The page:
In an interview on Friday, Thun acknowledged Tegna and other independent broadcasters have faced higher costs on their own as they work to reach new affiliation agreements with the Big Four networks. But Thun said distributors like DirecTV shouldn't be on the hook for Tegna's failure to push back against demands from the networks for more money, and restated his belief that Tegna's demand for higher fees were unrealistic.

"The value chain is this: The network, the station, us and the subscriber — and the stations don't push back in [affiliate fee] negotiations enough to modify the prices that are more acceptable," Thun said. "So, they mark up the prices of their [carriage fees], and it's gotten out of hand."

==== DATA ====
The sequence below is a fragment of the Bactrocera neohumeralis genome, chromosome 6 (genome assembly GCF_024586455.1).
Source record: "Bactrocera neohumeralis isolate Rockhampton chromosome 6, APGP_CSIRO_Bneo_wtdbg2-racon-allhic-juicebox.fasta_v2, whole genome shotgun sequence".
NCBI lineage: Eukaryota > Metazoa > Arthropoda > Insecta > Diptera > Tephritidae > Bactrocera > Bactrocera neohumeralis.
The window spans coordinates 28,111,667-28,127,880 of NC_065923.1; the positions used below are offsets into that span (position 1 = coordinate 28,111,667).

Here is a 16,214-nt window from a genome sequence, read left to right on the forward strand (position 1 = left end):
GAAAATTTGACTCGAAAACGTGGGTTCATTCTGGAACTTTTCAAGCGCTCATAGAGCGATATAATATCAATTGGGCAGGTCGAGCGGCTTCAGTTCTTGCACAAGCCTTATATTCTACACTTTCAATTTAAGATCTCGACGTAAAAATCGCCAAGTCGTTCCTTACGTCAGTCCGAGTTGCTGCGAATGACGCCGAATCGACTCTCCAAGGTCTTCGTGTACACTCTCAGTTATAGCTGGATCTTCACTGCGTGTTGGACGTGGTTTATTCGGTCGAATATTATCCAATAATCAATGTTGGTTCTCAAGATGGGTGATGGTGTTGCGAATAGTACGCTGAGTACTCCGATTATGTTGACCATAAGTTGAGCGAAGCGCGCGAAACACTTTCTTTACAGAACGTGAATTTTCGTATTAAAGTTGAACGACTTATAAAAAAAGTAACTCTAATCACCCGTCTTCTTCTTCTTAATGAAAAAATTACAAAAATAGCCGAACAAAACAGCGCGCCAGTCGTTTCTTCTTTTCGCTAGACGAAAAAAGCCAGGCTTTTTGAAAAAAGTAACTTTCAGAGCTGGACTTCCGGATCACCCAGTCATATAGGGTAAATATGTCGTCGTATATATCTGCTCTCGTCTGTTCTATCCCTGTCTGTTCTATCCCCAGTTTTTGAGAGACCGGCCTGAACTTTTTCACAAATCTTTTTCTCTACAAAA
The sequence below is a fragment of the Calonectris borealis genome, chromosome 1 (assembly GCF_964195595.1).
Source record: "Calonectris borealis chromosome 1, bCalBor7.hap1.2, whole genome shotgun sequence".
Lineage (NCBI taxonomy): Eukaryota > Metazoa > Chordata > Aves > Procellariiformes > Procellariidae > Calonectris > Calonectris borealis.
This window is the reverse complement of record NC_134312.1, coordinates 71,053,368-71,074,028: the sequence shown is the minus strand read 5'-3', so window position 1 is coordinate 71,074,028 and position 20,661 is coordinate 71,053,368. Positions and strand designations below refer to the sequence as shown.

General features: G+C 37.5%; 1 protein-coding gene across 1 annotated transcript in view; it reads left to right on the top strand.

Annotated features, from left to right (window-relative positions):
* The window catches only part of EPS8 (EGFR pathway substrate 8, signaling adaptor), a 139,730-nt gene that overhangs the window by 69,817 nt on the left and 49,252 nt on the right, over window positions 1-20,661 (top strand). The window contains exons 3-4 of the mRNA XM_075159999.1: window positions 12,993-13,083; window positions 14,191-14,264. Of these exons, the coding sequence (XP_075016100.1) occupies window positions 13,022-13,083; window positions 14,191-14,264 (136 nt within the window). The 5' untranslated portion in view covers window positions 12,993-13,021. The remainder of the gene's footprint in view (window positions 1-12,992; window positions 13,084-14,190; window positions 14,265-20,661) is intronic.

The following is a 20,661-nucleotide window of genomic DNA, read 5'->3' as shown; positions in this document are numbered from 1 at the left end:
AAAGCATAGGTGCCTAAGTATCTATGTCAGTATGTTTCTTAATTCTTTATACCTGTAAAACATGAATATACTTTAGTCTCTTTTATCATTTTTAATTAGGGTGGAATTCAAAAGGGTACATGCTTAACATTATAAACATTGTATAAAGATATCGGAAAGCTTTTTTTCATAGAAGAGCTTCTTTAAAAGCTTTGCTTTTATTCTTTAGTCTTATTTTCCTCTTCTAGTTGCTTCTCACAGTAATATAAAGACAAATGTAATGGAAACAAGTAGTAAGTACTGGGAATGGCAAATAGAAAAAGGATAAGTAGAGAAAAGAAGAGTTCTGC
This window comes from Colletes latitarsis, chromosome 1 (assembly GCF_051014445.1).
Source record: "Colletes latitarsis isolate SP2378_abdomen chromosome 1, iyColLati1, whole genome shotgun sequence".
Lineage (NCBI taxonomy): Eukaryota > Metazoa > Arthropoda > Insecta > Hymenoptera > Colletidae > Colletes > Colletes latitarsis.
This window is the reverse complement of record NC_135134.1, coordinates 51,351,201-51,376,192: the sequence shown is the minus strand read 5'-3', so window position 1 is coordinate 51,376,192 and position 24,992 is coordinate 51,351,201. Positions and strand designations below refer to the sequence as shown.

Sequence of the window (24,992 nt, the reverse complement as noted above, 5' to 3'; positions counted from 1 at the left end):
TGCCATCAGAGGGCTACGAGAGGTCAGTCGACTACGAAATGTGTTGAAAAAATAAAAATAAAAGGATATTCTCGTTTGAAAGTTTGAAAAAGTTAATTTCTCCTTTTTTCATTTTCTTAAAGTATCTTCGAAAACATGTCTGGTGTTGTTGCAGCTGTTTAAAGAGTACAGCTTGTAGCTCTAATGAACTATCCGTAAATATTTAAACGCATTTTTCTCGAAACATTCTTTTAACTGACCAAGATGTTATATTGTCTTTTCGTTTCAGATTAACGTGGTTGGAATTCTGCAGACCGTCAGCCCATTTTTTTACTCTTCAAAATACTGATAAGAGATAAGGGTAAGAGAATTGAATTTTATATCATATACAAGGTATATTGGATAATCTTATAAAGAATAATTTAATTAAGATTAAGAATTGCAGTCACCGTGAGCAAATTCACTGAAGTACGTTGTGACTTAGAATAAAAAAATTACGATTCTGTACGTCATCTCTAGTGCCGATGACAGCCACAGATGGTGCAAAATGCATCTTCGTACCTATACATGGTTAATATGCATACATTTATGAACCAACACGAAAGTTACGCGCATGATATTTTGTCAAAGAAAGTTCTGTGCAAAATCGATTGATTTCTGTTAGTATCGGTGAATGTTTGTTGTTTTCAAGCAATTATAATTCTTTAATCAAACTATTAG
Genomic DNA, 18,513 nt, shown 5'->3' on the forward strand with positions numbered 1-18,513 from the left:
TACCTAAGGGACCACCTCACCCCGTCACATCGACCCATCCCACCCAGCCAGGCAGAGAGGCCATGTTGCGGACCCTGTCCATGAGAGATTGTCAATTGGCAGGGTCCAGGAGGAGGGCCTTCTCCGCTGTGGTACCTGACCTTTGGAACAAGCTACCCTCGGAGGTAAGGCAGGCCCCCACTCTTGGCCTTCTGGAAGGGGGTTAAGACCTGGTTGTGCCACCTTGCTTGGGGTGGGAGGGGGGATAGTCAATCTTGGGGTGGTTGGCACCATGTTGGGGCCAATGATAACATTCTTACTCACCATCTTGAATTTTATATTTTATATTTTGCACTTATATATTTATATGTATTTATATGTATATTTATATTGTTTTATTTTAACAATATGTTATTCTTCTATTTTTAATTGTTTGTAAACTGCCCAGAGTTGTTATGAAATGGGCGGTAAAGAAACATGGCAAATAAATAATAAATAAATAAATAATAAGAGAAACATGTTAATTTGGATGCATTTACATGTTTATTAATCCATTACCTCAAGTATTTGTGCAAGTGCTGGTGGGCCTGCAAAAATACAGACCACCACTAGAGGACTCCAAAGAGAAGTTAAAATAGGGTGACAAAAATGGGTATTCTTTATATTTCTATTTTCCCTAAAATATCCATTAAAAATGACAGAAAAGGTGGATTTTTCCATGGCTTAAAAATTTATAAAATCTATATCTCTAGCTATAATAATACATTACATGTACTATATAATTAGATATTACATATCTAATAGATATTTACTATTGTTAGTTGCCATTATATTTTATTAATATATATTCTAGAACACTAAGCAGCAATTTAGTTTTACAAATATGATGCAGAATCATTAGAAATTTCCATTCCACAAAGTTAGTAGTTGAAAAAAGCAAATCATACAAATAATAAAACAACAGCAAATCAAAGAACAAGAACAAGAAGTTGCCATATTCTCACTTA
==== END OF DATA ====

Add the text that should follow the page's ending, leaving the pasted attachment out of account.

When asked if there could eventually come a time when broadcast station owners like Tegna aren't part of the equation at all, Thun said broadcasters were "adding inefficiencies to the model that is already wobbly based on price."

"We don't need the stations to deliver the network content — we can go get it from the network," Thun affirmed. "So, why don't we work on that construct? And, by the way, we've had those conversations with the networks."

It wasn't clear which broadcast networks DirecTV had approached with the idea. Reached by e-mail on Monday, a spokesperson for Fox Corporation declined to comment. Messages sent to officials at ABC, CBS and NBC went unreturned, and a spokesperson for Tegna declined to make an executive available to speak following Thun's interview.

DirecTV justified its position by releasing a slide deck last week that included Comscore data for some Tegna broadcast stations. The data showed around 70% of the time, viewers who are watching Tegna-owned stations in major markets are tuned in to network programming, compared to 20% who watch local news and 10% who view syndicated shows.